E-books deliver royalties matching print

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One of the more interesting agents who’s attending this month’s Writer’s League of Texas Agents Conference has pointed out an e-book deal that out-earns printed volumes. Laurie McLean’s blog re-published a report from Mike Shatzkin’s Idea Logical blog. Shatzkin, who McLean describes as a publishing industry consultant, said author J.A. Konrath will earn $2.10 on an Amazon Encore e-book sale of $2.99. Okay, Konrath is a print-published author; his Jack Daniels female cop series has been published by Hyperion, a great house that sold tens of thousands of my pal Karen Stolz’s House of Pies novel-in-stories.

But Konrath has been very vocal that he just sold a book to Amazon Encore that the major publishing houses turned down. When a series character novel isn’t picked up, it’s sometimes due to declining numbers in sales. The major houses probably couldn’t find a way to justify another Jack Daniels title, but Amazon can — because it runs the biggest e-book store in the world.

This is all happening in 2010. Just imagine how the scales will have tipped toward authors-as-publishers, engaging some kind of distributor like Amazon for e-books, in a couple more years. Agent Savant McLean quotes the Shatzkin blog for these details on how well it pays this author to skip the paper and ink:

Nonetheless, this is a significant jolt to conventional publishing economics. Sales of Konrath’s $2.99 ebook will deliver him about $2.10 a copy (Konrath says $2.04; not sure where the other six cents is going…), as much or more as he would make on a $14.95 paperback from a trade publisher, and significantly more than he’d make on a $9.99 ebook distributed under “Agency” terms and current major publisher royalty conventions. And, however one feels about the degree to which pricing is a barrier to ebook sales, one must assume that the $2.99 price will result in a lot more ebook sales than a $9.99 price would. Many times the sales! We’ve been imagining a split market for ebooks: “branded” ones from conventional publishers being sold in the $10-$15 range and “commodity” ones from lesser-known sources (authors and publishers) at $1.99 and $2.99. Over time, we figured that improved curation of the cheaper ones, plus promotional pricing by the branded ones, would drag the overall pricing down. That’s been behind our concern that maintaining anything close to the current pricing for print will be almost impossible to do over time.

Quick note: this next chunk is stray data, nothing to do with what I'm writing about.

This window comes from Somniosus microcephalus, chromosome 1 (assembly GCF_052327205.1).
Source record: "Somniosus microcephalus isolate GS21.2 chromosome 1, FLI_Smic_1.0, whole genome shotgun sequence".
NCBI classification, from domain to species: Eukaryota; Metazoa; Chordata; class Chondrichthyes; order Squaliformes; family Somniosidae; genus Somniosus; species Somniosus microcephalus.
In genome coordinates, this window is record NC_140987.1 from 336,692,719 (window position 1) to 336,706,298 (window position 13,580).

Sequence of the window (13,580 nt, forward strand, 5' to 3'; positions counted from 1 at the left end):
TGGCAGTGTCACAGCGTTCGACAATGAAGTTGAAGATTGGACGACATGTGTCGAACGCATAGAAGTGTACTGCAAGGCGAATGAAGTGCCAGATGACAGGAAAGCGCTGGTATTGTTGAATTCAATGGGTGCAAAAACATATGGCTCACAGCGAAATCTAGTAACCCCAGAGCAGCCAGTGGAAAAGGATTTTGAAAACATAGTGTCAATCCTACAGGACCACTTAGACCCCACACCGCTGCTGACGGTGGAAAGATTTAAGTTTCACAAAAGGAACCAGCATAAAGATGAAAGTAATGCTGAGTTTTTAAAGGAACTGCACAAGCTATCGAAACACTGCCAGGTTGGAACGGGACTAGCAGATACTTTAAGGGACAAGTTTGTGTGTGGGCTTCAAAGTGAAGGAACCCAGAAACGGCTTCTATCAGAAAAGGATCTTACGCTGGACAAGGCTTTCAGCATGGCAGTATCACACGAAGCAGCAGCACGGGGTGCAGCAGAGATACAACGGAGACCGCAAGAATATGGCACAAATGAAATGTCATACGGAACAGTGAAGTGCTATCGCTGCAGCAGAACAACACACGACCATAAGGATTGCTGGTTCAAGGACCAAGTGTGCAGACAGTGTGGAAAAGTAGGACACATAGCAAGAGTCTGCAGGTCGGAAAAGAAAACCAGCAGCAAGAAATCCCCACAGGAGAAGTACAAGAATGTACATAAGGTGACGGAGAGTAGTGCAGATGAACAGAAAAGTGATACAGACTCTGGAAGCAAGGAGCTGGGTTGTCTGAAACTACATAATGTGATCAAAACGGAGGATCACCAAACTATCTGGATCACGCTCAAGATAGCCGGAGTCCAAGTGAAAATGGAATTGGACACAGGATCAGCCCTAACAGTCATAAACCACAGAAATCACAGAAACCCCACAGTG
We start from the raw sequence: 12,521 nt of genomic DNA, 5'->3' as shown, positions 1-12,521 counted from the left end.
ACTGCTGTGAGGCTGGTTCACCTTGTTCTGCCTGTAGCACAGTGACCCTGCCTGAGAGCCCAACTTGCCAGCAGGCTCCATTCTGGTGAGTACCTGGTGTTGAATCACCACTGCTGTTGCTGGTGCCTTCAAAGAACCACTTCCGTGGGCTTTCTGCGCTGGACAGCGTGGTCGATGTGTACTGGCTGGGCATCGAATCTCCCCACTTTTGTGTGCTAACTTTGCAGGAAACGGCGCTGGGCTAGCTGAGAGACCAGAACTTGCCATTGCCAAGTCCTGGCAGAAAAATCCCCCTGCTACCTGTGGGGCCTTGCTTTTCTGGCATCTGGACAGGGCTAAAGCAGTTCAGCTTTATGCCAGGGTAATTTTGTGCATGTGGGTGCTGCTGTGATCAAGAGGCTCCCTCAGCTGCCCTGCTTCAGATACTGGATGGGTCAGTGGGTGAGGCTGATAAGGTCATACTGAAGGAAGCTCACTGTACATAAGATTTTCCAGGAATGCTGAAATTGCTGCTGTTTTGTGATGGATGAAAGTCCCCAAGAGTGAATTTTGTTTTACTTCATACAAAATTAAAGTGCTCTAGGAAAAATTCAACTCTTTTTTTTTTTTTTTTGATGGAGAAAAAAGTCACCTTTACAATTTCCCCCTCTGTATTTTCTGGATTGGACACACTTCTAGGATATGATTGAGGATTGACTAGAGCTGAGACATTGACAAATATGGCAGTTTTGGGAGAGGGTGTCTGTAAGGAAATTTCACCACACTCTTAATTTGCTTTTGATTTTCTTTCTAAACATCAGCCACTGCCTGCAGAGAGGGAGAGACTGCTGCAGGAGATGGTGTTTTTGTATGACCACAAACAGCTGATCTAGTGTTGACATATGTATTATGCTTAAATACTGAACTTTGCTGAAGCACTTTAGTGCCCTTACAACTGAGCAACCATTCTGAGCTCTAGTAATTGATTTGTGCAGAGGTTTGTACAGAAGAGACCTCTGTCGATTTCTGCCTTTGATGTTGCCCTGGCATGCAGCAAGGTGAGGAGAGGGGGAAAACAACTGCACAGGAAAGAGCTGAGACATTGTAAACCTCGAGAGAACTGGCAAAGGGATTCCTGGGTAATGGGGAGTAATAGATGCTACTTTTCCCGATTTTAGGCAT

SF (and fiction) basics, books online

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Tor Books is giving away free SF novels through Sunday. I am a big fan of Battlestar Galactica (a SF TV series that is more well-crafted war drama than SF). Downloaded the novel that Tor has published, based on the series, to enjoy the story in print. Well written, indeed.

The author of this Battlestar Galactica novelization, Jeffrey A. Carver, has a Web site with great advice on getting over basic missteps in any kind of writing, as well as the specifics of creating an entertaining SF world.

Writing Science Fiction and Fantasy